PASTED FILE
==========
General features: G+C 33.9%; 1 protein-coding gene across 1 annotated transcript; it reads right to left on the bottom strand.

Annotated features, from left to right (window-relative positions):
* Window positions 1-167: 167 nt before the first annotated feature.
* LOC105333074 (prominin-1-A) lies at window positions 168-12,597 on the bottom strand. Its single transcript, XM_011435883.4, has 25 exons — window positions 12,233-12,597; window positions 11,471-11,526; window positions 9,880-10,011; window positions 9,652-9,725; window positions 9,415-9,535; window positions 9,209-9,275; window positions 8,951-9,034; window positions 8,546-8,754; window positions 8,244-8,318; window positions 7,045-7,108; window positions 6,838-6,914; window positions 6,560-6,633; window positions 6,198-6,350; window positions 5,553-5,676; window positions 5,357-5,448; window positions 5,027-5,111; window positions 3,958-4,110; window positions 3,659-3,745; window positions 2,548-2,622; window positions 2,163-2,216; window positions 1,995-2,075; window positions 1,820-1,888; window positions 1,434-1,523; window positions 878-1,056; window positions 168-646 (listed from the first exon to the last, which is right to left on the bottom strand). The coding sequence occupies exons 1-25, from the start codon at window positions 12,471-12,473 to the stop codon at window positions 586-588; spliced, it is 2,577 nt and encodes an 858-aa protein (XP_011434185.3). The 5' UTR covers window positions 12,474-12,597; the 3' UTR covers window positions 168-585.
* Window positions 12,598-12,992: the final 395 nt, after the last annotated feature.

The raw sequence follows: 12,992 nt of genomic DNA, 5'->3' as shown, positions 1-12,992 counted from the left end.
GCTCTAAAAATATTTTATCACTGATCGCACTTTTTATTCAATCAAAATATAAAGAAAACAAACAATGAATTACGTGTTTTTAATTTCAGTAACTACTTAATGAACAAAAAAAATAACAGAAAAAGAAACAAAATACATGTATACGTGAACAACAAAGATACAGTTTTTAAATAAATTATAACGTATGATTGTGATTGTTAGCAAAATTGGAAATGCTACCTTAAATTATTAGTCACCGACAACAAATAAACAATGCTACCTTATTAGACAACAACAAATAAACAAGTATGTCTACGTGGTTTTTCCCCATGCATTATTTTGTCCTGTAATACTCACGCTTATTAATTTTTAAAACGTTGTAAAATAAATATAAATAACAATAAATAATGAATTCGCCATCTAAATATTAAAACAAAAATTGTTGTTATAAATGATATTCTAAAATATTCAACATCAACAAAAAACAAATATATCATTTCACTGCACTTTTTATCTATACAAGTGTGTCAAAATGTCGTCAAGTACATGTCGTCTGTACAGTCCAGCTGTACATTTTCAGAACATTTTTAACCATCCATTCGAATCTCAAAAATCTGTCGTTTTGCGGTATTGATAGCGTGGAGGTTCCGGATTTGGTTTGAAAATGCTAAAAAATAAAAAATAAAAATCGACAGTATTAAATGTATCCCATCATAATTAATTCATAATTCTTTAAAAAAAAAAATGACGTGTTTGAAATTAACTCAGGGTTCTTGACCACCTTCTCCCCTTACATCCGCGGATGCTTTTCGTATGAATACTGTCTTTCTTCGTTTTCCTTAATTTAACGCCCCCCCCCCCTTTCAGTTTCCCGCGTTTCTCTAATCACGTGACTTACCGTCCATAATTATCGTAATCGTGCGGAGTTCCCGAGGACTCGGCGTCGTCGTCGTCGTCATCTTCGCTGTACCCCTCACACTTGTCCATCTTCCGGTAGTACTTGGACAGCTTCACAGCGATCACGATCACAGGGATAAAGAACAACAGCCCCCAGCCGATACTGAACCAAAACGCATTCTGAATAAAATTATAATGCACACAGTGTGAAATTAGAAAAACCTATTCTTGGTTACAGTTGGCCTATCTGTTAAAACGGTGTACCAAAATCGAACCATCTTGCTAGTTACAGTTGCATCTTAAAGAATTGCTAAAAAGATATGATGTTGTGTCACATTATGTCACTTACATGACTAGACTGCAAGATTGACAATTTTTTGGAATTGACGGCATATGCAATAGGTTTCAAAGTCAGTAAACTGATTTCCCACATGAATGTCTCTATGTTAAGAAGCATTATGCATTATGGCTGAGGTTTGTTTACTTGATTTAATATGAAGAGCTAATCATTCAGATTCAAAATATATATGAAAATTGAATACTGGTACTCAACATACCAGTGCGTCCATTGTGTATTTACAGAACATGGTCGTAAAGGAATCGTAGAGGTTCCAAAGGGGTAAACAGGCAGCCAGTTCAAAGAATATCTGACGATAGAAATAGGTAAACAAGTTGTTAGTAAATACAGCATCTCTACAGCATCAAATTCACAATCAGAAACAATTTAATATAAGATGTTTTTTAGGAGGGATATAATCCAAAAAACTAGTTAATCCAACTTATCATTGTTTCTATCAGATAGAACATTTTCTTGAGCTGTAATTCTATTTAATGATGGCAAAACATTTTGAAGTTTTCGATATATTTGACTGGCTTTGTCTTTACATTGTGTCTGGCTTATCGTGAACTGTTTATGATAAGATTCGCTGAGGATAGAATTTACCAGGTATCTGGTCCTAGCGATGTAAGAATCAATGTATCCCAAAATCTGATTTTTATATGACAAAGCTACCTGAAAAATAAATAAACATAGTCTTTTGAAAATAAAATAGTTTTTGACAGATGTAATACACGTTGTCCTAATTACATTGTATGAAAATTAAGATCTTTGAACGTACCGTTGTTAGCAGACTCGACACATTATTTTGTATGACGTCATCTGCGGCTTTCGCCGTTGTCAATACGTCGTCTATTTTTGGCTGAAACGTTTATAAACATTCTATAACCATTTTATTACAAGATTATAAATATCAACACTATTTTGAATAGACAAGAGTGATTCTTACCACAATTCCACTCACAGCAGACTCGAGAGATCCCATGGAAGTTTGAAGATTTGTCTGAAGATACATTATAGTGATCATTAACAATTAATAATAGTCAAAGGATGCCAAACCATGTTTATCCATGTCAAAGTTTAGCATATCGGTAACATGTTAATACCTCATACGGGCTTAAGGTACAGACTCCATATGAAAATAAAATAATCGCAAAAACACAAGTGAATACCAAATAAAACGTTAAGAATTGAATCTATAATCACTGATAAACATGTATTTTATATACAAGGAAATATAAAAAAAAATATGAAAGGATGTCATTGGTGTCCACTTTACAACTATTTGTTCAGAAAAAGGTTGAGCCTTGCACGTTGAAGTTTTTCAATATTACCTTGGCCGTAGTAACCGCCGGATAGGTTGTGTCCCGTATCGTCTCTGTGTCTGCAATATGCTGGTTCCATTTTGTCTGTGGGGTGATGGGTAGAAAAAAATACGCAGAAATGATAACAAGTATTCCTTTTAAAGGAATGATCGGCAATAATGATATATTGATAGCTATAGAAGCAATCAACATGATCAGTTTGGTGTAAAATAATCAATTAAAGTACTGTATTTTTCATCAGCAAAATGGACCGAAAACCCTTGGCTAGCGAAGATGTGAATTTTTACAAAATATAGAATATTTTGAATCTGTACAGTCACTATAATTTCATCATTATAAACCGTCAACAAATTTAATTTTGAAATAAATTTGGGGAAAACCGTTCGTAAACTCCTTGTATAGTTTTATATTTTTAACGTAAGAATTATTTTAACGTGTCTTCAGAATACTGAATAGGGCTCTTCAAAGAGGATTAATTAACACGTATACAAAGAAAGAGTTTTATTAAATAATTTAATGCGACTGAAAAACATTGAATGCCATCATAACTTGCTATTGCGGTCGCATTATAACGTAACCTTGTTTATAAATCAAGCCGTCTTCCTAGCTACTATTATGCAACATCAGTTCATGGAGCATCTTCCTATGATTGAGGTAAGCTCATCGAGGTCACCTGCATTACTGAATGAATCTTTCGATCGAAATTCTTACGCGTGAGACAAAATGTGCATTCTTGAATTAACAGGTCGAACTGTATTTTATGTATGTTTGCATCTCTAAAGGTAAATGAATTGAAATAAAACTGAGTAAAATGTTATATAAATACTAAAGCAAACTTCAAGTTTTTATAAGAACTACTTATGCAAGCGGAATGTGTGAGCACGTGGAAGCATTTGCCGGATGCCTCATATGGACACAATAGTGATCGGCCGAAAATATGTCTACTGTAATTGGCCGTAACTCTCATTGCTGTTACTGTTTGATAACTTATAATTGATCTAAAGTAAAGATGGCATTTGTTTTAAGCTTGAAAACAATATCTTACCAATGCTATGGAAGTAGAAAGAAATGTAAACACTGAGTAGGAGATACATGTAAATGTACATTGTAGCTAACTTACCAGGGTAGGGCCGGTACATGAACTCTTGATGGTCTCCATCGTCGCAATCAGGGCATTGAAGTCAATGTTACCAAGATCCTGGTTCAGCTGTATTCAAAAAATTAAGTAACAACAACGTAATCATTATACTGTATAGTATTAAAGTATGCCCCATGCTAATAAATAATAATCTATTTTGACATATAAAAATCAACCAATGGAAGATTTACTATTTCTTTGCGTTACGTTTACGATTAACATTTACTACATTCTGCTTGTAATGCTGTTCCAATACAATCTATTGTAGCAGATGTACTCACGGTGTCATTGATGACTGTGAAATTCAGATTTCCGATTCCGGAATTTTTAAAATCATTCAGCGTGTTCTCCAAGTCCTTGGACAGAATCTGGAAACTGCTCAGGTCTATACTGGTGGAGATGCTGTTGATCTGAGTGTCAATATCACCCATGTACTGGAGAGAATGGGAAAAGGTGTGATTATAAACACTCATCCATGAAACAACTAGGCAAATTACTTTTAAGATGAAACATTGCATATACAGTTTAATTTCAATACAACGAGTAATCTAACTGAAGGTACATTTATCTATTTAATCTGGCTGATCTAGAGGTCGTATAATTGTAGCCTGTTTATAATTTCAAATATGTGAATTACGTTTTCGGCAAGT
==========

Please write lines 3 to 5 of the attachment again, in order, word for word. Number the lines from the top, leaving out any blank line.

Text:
* Window positions 1-167: 167 nt before the first annotated feature.
* LOC105333074 (prominin-1-A) lies at window positions 168-12,597 on the bottom strand. Its single transcript, XM_011435883.4, has 25 exons — window positions 12,233-12,597; window positions 11,471-11,526; window positions 9,880-10,011; window positions 9,652-9,725; window positions 9,415-9,535; window positions 9,209-9,275; window positions 8,951-9,034; window positions 8,546-8,754; window positions 8,244-8,318; window positions 7,045-7,108; window positions 6,838-6,914; window positions 6,560-6,633; window positions 6,198-6,350; window positions 5,553-5,676; window positions 5,357-5,448; window positions 5,027-5,111; window positions 3,958-4,110; window positions 3,659-3,745; window positions 2,548-2,622; window positions 2,163-2,216; window positions 1,995-2,075; window positions 1,820-1,888; window positions 1,434-1,523; window positions 878-1,056; window positions 168-646 (listed from the first exon to the last, which is right to left on the bottom strand). The coding sequence occupies exons 1-25, from the start codon at window positions 12,471-12,473 to the stop codon at window positions 586-588; spliced, it is 2,577 nt and encodes an 858-aa protein (XP_011434185.3). The 5' UTR covers window positions 12,474-12,597; the 3' UTR covers window positions 168-585.
* Window positions 12,598-12,992: the final 395 nt, after the last annotated feature.